January 28, 2004

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Bird flu: it's this year's Asia disease.
Last year it was SARS, before that dengue fever. There's always something. So let's look at the WHO and what they say about it.

Avian influenza is an infectious disease of birds caused by type A strains of the influenza virus. The disease, which was first identified in Italy more than 100 years ago, occurs worldwide. All birds are thought to be susceptible to infection with avian influenza, though some species are more resistant to infection than others.


Direct or indirect contact of domestic flocks with wild migratory waterfowl has been implicated as a frequent cause of epidemics. Live bird markets have also played an important role in the spread of epidemics.


In the absence of prompt control measures backed by good surveillance, epidemics can last for years. For example, an epidemic of H5N2 avian influenza, which began in Mexico in 1992, started with low pathogenicity, evolved to the highly fatal form, and was not controlled until 1995.

All type A influenza viruses, including those that regularly cause seasonal epidemics of influenza in humans, are genetically labile and well adapted to elude host defenses.

...influenza A viruses, including subtypes from different species, can swap or “reassort” genetic materials and merge. This reassortment process, known as antigenic “shift”, results in a novel subtype different from both parent viruses. As populations will have no immunity to the new subtype, and as no existing vaccines can confer protection, antigenic shift has historically resulted in highly lethal pandemics. For this to happen, the novel subtype needs to have genes from human influenza viruses that make it readily transmissible from person to person for a sustainable period.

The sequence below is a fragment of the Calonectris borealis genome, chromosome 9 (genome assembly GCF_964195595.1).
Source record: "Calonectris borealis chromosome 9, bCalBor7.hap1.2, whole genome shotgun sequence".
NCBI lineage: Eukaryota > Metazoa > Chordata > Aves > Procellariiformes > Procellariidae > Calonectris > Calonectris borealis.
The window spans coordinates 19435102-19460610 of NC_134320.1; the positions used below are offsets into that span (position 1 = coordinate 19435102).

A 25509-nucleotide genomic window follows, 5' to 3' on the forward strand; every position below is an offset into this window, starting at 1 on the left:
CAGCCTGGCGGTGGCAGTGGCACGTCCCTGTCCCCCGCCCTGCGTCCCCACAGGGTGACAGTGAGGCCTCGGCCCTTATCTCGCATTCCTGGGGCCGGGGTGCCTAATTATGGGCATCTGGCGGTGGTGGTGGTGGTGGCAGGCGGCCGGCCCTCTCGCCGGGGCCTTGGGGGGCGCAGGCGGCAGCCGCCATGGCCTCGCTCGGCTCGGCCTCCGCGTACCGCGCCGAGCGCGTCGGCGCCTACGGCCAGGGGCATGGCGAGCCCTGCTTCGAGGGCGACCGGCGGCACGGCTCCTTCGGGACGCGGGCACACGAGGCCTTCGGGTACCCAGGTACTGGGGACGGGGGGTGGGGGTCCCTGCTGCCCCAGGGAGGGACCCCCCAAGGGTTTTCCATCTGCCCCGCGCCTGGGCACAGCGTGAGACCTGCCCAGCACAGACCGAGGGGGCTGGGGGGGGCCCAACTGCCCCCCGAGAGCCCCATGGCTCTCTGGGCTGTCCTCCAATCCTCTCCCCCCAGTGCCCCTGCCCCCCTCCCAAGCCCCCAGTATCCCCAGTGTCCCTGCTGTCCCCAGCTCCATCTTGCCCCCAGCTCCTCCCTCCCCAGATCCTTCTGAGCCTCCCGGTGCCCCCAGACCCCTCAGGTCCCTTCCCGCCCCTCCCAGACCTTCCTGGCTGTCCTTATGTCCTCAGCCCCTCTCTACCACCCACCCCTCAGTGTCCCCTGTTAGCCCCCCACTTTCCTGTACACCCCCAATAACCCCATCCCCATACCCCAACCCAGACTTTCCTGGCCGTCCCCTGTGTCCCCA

Conditions favourable for the emergence of antigenic shift have long been thought to involve humans living in close proximity to domestic poultry and pigs. Because pigs are susceptible to infection with both avian and mammalian viruses, including human strains, they can serve as a “mixing vessel” for the scrambling of genetic material from human and avian viruses, resulting in the emergence of a novel subtype. Recent events, however, have identified a second possible mechanism. Evidence is mounting that, for at least some of the 15 avian influenza virus subtypes circulating in bird populations, humans themselves can serve as the “mixing vessel”.

There's plenty more. Hong Kong had a bird flu scare i 1997, where 18 people were infected and 6 died. They culled 1.5 million chickens in 3 days, probably averting a wider pandemic. The bad news is another pandemic is expected, following the big one in 1918-19 and others in 1957 and 1968. And there's this:
at least four months would be needed to produce a new vaccine, in significant quantities, capable of conferring protection against a new virus subtype.
End result: it's potentially scary but so long as the various countries infected slaughter their poultry populations quickly it can be contained. Of course it doesn't bode well that Asian nations have a bad track record when it comes to infectious diseases. In this case Thailand, where it seems to have started, deliberately kept quiet about it for a few weeks. Hopefully Governments are all aware of the need to deal with things quickly. But as I said, they don't have a good track record.

The lessons of SARS weren't so obvious, apparently. History repeating itself.

UPDATE: Adam has more.

posted by Simon on 01.28.04 at 12:20 PM in the


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Good job

posted by: new virus on 06.27.04 at 02:13 PM [permalink]

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